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Azure Key Vault, Terraform Enterprise and Ansible Tower Integration

Apr 29, 2021 11:14:00 AM

Accessing keys, secrets, and certificates at runtime

There are several products available that allow you to access keys, secrets, and certificates at run-time such as HashiCorp Vault and Azure Key Vault (KV). The benefit of programmatically accessing secrets and keys is the ability to rotate them and still be able to reference the same secrets from multiple locations instead of updating multiple secret stores.

We, at OSS Group, were approached by a large Telco Provider to create two Cloud Landing Zones in AWS and Azure. Using the strengths of each offering, there was a requirement to use Azure for secret and key management. I’m referencing this multi-cloud solution where Terraform Enterprise (TFE) and Ansible Tower (AT) are running on VMs in AWS and accessing Azure Key Vault via privatelink in Azure. The Certificate Authority lives in AWS. Certificates are sync’d to Azure Key Vault, but that’s an entirely different article!

Customer Requirements

The customer required a single source of truth that could be easily enforced with policies, ie rotation of secrets and keys while not affecting its consumers.

  • Create the Key Vault using Infrastructure as Code in Terraform Enterprise/Azure DevOps.
  • Obtain secrets and keys at runtime for use with authentication and setting passwords/keys for IAM.
  • TFE for IaC, and AT for configuration management.

Technical Requirements

The following requirements and pre-requisites were met prior to integration.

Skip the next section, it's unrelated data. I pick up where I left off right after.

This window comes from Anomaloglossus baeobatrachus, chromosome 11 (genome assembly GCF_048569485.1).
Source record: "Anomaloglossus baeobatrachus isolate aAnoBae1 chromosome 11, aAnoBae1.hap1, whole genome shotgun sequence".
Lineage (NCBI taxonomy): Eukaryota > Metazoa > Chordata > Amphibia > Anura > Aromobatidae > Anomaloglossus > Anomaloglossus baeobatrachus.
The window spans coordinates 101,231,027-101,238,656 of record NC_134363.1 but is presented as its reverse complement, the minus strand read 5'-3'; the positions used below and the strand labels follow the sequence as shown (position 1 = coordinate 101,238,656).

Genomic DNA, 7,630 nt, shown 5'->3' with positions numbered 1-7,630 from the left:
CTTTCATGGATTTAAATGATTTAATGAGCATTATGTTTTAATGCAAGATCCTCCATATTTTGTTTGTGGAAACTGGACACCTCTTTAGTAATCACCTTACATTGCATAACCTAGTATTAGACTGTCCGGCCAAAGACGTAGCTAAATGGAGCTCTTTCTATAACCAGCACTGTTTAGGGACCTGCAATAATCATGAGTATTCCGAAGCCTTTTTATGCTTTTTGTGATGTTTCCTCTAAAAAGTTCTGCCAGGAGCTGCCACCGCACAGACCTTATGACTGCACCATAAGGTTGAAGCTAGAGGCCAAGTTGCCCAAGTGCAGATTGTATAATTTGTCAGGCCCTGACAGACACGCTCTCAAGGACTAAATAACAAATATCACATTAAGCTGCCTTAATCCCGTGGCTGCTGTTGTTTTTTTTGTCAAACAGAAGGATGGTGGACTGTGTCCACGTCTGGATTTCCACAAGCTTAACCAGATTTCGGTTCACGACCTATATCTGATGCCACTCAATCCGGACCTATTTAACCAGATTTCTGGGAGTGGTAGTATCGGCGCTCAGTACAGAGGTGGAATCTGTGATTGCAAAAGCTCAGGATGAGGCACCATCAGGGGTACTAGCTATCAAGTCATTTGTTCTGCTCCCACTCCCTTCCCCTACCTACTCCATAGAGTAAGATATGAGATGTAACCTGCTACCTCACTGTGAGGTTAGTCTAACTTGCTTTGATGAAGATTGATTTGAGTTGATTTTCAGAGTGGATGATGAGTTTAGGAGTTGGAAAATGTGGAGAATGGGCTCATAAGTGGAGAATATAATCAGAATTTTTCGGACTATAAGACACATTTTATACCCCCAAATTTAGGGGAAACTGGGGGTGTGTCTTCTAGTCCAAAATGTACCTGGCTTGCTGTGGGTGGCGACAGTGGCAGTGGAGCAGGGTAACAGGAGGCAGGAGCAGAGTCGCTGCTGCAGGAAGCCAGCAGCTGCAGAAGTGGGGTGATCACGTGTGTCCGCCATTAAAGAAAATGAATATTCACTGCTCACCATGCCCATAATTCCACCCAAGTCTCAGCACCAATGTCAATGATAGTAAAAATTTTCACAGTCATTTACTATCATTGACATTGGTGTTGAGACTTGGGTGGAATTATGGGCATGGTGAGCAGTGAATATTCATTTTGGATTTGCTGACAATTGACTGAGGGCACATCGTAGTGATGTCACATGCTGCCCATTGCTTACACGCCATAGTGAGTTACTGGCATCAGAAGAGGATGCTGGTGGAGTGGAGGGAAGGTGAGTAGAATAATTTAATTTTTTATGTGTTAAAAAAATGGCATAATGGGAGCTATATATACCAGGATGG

• IAM Service Principal in place to create resources in Azure.
  • KV created in Azure using TFE along with policy-based access, network policies, and privatelink.
  • IAM Service Principal in place to read secrets/keys/certificates from AT.

Terraform Enterprise Integration

Since we’ve already created the KV with TFE, we can just reference the module used to create it in order to access secrets and keys. You can simply reference the Terraform workspace used to create the Key Vault in other workspaces in order to use the Key Vault ID to access secrets at runtime.

In this example, we’ve already created the KV using TFE, and we can reference it using module.key_vault.id:

Terraform Enterprise Integration

In fact, why don’t we use it to get the Ansible Tower API token needed to make API calls to Tower to create something that has no Terraform Provider (MS DNS)?
Terraform Enterprise Integration 2

That was all too easy! Now let’s have a look at Ansible Tower.

Ansible Tower Integration

The first thing to set up in Ansible Tower is your Key Vault Credentials. These can then be used to obtain client secrets and passwords in other Credentials.

Create a new Credential type using the built-in Microsoft Azure Key Vault:
Ansible Tower Integration

Using the SP credentials Key Vault URL created, we create a new Credential in Ansible Tower:
Ansible Tower Integration